Much has been written about engagement and how to measure it – but it’s a difficult idea to pin down.
Engagement is helpful because as activities online and site continue to develop and diversify, so does the need to qualify behavior.
Generally, Web Analysts and site stakeholders use clearly identified goals and a few corresponding “hard” conversion metrics to assess performance, but using a set of trended, softer metrics can help build a more rounded picture of visitor engagement.
Engagement metrics as their most basic are often considered in the context of average volume of pages viewed during a visit and the average amount of time taken to view them. This on its own has its problem. For instance, it doesn’t answer the question whether a visitor was engaged on the site in a positive or negative way.
As with so much in Web Analytics, some context is useful in assessing engagement, when looking at a set of engagement metrics over time. What happens to them when conversion to the desired goal increases? Do visitors that convert spend more or less time on your site? Do they view more or fewer pages that the average visitor? Is the site’s bounce rate higher or lower? How often do they return to the site and at what intervals? In most cases a high bounce rate is bad but in some instances, it may act as a filter, sorting the wheat from the chaff, leaving only the more interested or “engaged” visitors.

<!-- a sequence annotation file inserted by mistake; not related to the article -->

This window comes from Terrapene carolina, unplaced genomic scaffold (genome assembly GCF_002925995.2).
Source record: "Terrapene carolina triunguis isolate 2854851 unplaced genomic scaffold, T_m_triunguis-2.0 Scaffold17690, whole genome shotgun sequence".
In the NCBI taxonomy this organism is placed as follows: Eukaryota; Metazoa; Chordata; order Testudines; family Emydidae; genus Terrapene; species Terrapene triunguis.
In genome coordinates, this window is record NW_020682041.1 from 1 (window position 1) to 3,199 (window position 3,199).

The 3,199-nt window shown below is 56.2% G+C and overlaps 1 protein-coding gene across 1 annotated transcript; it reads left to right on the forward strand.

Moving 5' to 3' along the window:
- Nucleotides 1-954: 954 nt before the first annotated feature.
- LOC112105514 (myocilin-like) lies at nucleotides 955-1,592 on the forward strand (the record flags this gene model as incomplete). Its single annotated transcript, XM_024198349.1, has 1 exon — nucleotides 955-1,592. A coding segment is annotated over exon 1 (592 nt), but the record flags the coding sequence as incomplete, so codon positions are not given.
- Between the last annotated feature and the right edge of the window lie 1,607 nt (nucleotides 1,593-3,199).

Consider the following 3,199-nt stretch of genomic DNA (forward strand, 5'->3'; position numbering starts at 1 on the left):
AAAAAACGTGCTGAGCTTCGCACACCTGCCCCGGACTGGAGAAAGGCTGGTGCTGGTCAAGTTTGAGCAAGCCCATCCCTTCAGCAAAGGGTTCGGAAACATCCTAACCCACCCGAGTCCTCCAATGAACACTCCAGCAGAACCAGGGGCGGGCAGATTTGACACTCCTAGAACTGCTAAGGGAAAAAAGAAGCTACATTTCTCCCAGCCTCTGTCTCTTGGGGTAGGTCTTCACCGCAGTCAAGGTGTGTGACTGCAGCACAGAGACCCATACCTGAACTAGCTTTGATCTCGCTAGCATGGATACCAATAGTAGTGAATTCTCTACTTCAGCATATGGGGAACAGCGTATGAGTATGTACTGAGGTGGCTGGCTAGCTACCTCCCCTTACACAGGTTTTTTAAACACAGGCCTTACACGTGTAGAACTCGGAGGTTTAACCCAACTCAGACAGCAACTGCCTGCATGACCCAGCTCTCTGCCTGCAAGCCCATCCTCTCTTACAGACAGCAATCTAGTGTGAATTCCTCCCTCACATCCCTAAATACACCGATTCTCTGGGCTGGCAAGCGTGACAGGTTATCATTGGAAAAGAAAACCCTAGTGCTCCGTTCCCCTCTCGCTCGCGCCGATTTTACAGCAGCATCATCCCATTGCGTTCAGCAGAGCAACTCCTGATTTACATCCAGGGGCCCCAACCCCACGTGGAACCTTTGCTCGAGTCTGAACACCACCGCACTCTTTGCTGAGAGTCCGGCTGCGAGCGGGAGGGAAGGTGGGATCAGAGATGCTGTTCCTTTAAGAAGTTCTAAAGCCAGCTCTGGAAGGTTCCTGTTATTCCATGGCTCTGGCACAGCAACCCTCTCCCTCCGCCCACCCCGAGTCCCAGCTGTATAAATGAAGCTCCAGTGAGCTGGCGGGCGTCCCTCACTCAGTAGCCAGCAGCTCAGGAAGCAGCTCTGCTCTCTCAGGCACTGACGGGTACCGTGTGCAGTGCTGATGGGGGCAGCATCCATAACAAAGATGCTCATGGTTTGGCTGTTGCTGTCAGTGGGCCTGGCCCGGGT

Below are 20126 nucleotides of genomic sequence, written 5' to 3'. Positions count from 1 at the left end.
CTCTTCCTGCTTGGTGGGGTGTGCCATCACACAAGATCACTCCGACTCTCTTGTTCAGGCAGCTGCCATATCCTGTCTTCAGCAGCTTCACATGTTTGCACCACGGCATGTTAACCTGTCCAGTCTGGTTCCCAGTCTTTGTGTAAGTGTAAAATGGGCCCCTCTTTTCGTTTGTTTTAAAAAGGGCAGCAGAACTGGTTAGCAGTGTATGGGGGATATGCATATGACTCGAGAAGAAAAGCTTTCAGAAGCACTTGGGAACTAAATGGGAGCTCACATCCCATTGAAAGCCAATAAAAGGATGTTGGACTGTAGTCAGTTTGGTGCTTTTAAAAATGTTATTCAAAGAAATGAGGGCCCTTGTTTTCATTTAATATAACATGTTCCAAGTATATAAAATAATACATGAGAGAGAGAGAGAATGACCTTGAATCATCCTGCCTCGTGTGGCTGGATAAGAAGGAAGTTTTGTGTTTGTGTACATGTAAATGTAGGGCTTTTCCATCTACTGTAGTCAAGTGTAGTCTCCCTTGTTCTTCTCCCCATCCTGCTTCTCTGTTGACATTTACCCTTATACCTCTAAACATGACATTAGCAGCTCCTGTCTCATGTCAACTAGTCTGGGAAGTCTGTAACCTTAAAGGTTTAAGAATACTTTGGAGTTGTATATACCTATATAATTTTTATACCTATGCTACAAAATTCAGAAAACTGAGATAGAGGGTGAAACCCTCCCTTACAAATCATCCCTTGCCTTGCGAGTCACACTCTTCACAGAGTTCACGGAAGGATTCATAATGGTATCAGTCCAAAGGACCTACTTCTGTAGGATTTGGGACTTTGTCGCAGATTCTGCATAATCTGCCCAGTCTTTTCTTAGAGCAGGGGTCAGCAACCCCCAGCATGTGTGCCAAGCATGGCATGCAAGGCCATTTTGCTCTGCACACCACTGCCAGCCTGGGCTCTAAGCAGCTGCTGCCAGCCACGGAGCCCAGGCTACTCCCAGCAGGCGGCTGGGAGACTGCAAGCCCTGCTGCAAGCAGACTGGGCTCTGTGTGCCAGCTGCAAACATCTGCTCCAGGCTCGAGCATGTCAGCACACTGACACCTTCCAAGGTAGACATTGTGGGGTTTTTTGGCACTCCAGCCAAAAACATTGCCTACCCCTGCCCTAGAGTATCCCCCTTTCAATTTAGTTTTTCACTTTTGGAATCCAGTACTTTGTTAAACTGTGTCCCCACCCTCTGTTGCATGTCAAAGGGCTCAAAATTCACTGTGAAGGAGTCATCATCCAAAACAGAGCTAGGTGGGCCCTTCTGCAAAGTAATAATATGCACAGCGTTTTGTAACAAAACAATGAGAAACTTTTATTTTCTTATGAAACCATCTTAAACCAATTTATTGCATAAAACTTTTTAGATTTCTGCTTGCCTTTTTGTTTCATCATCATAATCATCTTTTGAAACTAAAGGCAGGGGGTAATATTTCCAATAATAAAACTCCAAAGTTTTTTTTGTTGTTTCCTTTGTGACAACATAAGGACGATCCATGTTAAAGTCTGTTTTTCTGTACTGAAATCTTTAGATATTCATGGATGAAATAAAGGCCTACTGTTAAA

Using segmentation to isolate and compare referring source of traffic will also help in understanding which users are happily engaged with your site content and which are less. So engagement metrics for the new and repeat visitors may well differ. Alternatively, creating a segment using the combined benchmark data that’s already been established for positive engagement can help in unearthing top referring sources and keywords to zero in on when developing an acquisition strategy.
Having a conversion benchmark provides a target to aim for; establishing an engagement protocol offers insight into what good and poor visitor behavior look like. But to truly understand engagement we must go beyond just web analytics and look at other sources of data.